The Republican Party’s “Dark Horse” Rides Again
If you listen to the political pundits, Romney almost has the GOP primary sewn up for this year’s presidential elections. Romney’s now focusing on Obama. Obama’s focusing on Romney. And they’d tell you Obama will win again. But Santorum seems to have the momentum, despite being massively outspent by Romney.
What the media doesn’t say, is “dark horse” Rick Santorum is still in the GOP race with Romney, and may provide a truly exciting finish. Recent delegate totals for the four Republican candidates are (1144 for nomination): Romney-654, Santorum-270, Gingrich-137, and Paul-71.
Several items point to this ‘dark horse’ winning everything:
1) When Santorum lost the Iowa caucuses by only 8 votes to Romney, Bachman immediately pulled out of the race. Considering her political stance, her absence would likely have given her votes to Santorum, easily putting him over the top. And Secretary of State voter registration numbers recently show, for the first time in years, the Republicans in Iowa outnumber the Democrats.
2) The media is convinced Romney will be Obama’s opponent, and that Santorum’s alleged ‘religiosity’ is his downfall. They seem scared of Santorum’s ethical outlook, simply because their outlook is not ethical.
3) The Massachusetts’ health care program Romney instituted as governor was shown to be ineffective as well, and has been labeled ‘Obamacare-Lite’.
4) Most polls have recent shifts of many Democrats going Independent because of Obama’s socialist tendencies, and more Independents going Republican because of the same.
5) Romney has big pockets, and has outspent every Republican candidate by far. But Santorum has been the only candidate to repeatedly call for a Balanced Budget Constitutional amendment. His aggressiveness towards more drilling for oil and gas on continental US territories, and deep cuts in spending and regulations, have been mirrored by his party nominees.
6) The “grand mal” of Romney’s ill-fated Michigan campaign lies in Santorum’s near-tie in Michigan’s recent electoral vote. Romney knows his 1% lead was achieved mostly by votes cast by absentees, weeks before the actual primary. But polls after the election show Santorum actually won by 380,000 votes to Romney’s 300,000 [“Vortex with Michael Voris”]. You won’t hear this from Romney.
Only two weeks before the primary Santorum caught ‘fire’, and began to surge when moral issues were raised. Interestingly, his near-tie with Romney delegates really shouldn’t have happened, and Santorum should have taken Michigan.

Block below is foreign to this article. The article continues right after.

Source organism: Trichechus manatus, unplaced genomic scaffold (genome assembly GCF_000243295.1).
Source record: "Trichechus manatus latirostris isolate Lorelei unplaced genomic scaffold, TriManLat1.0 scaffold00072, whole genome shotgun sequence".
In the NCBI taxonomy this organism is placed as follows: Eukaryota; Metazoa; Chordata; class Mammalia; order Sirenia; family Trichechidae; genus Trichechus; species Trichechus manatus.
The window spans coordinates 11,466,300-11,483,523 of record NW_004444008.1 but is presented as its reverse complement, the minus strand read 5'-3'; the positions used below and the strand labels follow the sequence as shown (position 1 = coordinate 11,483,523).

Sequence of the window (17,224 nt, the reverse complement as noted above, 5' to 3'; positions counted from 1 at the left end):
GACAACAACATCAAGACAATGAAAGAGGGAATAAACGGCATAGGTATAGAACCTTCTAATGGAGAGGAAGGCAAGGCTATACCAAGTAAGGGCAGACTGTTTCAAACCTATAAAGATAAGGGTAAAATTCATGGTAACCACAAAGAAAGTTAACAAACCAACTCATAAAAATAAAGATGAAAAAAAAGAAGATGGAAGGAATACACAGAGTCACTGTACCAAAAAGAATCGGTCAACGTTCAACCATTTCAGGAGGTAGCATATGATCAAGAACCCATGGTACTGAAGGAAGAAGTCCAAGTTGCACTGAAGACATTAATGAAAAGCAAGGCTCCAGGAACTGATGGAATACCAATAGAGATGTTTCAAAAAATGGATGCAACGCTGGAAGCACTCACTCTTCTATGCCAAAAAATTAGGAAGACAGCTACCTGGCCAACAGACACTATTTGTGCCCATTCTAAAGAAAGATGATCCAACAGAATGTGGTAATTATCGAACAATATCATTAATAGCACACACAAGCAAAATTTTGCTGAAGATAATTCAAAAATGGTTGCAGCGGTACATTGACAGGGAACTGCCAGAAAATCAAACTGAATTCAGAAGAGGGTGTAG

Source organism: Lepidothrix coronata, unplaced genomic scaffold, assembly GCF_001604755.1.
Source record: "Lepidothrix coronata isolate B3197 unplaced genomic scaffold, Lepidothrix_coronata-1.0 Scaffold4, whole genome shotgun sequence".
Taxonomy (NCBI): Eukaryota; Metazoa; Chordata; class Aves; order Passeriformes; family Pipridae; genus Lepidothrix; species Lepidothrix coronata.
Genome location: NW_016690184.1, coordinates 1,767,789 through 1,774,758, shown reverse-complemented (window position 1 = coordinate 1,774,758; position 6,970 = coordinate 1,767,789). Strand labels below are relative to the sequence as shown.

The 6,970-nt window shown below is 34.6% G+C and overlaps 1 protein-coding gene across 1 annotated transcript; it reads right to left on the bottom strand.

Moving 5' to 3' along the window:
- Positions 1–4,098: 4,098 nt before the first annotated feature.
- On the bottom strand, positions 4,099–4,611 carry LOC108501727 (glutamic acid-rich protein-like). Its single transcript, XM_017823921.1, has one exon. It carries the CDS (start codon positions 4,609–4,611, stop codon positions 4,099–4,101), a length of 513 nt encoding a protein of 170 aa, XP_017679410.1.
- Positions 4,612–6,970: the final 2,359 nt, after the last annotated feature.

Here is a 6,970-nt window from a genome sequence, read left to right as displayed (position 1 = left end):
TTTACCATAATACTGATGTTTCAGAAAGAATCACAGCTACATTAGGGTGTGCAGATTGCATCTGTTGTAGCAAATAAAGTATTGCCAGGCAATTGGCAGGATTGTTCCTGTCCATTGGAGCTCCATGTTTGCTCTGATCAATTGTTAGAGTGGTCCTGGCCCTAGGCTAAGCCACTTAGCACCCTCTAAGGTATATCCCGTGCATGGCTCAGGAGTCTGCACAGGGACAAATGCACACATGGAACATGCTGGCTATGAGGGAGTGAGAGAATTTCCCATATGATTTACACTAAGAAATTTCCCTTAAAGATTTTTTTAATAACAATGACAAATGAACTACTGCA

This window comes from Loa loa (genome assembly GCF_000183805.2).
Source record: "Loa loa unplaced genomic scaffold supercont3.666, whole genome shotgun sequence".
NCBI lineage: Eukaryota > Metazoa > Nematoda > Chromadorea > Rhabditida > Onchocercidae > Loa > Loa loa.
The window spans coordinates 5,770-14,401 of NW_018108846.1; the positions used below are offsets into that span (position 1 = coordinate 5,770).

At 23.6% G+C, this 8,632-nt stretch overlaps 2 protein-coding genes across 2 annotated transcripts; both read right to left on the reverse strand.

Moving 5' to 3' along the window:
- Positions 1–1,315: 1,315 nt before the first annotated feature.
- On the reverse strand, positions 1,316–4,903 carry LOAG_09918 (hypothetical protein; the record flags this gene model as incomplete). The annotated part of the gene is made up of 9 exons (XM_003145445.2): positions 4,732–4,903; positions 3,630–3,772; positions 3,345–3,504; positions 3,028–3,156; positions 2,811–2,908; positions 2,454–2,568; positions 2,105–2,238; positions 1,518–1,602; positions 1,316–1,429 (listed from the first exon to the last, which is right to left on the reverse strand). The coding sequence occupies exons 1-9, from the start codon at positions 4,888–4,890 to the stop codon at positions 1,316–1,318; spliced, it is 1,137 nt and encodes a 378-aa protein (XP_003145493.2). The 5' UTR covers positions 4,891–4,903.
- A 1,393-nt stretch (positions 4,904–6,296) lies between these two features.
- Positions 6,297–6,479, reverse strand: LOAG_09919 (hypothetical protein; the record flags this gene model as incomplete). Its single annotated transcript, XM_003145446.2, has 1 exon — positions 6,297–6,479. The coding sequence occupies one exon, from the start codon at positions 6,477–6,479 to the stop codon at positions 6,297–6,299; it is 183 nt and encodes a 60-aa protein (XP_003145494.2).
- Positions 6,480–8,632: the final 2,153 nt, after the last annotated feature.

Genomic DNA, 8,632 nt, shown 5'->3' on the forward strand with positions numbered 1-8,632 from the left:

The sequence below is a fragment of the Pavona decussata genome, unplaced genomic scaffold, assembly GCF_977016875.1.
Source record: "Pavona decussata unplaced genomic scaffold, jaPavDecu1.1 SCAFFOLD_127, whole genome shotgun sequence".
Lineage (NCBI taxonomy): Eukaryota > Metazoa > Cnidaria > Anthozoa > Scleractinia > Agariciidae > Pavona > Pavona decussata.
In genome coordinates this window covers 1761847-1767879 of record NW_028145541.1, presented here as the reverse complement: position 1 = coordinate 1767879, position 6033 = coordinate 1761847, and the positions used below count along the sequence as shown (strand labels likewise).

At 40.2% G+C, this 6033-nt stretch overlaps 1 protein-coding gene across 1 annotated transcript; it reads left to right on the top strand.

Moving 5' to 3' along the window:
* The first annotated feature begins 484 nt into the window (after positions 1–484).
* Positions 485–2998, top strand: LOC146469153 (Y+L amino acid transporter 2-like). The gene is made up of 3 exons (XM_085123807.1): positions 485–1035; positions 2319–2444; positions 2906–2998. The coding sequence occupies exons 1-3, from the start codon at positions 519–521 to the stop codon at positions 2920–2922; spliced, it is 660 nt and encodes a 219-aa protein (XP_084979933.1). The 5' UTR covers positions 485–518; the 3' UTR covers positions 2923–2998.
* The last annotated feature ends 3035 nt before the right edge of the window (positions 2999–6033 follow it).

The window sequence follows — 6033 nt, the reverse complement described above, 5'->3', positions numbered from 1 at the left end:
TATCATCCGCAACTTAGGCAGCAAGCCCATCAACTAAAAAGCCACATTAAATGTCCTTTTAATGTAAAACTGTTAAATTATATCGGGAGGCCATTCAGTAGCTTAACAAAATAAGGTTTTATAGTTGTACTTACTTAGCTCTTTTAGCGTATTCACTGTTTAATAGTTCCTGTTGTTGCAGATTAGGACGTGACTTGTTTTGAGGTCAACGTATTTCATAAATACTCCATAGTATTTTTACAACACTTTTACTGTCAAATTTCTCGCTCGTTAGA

7) Santorum doesn’t actually rule the “Catholic” vote. He seems to be the overwhelming favorite of “evangelical” Protestants. Of the three prongs of Catholics—the Mass-goers, the ‘cultural’, and the ‘walk-away-from-the-church’ Catholics—Santorum got his most support from the first group.
Overall conservative support is 42%, compared with Romney’s ever-constant 24%. For frequent church attendees, support for Santorum is 44%. Romney is at 22%. In the South and Midwest, Santorum leads by 8 and 19 points respectively. The more liberal East and West coasts has the two tied.
Bottom line, many Republicans that have voted for Romney in the primaries, believe only he can save the day and snatch the presidency from Obama. Many conservatives are convinced Santorum wields a good game, but is too ‘religious’ to be elected president.
Santorum is truly Catholic in his personal life, but has made it perfectly clear that he will never force any American to accept any law that imposes a specific religious moral ethic.
The strange thing is, the public can be very fickle.
Santorum stressed to a crowd before a primary: “Trust is a big issue in this election. Who are you going to trust when the pressure is on, when we’re in that debate? It’s great to be glib, but it’s better to be principled.”
Santorum is clearer on this message than any other candidate. He has withstood hundreds of attacks because of his opinions, but it’s likely this message will resonate with conservative voters. They seem to highly respect Santorum for his unapproachable strength on faith and values.
Perhaps ABCs Jake Tapper laid out Santorum’s ideological stance best when he said: “His is an unapologetic, in-your-face conservatism.”
Bottom line—are you willing to accept moderate conservatism in this election, or you want to go full bore with your beliefs?
It sounds like another Reagan to me…
Kevin Roeten can be reached at email@example.com.